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The Self Aware Leader

July 20, 2010

In  How to Crack the Self-Awareness Paradigm, written by John Baldoni (Havard Business Review, December 2009), Jeff Immelt, CEO of General Electric, admitted that he had some weaknesses coming out of the recent recession and was committed to making changes. Immelt demonstrated a crucial aspect of leadership: self-awareness. This skill is the ability to see one’s shortcomings and to improve on faults. Self-awareness allows a leader to see where they need to invest their time and how they can better themselves.

According to Baldoni’s article a self-aware leader should know their limitations and be able to manage their time effectively. Sometimes managers set expectations too high and attend to several needless tasks rather than focus on the important issues. These important issues are not always tasks but rather employees. Sometimes managers focus too much on their work and forget about their interacting and engaging their employees, but a leader that is self aware never does.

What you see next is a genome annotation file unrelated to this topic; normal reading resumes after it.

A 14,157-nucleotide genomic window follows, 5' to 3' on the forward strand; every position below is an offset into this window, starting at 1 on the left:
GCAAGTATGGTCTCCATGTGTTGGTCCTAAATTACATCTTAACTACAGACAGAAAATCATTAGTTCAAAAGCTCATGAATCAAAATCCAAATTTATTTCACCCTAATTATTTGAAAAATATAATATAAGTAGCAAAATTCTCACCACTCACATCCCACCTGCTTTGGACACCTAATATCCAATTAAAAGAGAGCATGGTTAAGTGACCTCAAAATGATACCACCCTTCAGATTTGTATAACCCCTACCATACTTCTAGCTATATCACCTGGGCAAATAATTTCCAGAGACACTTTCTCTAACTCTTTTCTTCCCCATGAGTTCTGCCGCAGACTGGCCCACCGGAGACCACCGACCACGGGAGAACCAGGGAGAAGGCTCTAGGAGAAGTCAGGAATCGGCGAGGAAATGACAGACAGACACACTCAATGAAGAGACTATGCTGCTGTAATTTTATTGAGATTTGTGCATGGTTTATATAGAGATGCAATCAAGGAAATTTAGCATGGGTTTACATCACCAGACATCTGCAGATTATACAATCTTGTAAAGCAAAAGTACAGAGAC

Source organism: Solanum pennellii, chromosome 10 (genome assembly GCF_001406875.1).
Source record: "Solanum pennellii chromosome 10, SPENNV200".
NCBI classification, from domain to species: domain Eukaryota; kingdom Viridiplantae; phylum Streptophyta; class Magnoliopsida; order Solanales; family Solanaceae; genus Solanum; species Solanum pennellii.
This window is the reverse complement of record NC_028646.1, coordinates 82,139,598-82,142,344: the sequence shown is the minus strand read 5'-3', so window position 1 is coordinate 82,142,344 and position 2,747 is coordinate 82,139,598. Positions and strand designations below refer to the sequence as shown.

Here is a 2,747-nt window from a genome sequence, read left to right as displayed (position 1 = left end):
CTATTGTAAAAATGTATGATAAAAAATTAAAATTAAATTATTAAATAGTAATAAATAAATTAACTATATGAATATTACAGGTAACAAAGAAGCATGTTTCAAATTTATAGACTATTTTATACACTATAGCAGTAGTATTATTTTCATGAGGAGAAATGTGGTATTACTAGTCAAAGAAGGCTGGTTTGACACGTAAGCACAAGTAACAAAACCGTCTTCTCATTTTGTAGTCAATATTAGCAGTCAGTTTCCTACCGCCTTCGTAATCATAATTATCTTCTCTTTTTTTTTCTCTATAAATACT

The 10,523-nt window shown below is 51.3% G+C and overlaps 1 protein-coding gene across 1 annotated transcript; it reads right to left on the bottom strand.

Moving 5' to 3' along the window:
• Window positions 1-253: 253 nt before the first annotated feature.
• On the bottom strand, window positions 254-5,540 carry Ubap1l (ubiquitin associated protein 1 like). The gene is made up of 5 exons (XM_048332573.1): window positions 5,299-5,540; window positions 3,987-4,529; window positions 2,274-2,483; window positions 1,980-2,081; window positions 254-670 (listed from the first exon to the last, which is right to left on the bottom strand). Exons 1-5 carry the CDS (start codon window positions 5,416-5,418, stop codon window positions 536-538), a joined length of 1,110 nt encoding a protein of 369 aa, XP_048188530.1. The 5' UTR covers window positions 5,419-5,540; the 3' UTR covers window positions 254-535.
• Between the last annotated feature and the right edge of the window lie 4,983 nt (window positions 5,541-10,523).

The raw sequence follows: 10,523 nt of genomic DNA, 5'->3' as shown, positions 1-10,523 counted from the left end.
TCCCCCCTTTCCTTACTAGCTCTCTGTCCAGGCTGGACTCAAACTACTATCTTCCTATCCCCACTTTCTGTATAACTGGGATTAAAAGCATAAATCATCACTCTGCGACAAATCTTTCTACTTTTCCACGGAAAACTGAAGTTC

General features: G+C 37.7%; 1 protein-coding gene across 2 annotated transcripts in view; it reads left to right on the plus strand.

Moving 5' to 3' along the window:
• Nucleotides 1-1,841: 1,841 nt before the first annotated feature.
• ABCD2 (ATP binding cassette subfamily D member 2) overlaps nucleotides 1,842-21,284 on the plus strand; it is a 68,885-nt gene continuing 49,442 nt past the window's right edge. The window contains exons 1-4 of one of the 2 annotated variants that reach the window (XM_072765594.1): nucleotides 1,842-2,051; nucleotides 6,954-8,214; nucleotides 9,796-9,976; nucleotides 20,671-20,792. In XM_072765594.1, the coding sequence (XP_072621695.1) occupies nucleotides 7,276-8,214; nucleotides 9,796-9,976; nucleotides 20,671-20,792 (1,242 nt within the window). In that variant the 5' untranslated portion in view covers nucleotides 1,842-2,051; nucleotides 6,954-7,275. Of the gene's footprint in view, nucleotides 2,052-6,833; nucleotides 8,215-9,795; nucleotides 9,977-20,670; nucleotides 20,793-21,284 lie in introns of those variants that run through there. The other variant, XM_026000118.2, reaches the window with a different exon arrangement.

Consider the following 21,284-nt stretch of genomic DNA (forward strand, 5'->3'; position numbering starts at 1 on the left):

The last and most crucial aspect is the ability to evaluate and act on criticism. It takes humility for one to acknowledge that they have short comings that others can see . When given criticism, self-aware leaders need to take and build upon it in order to make themselves better. No one is perfect and a self-aware leader understands that and works on criticism to become better.

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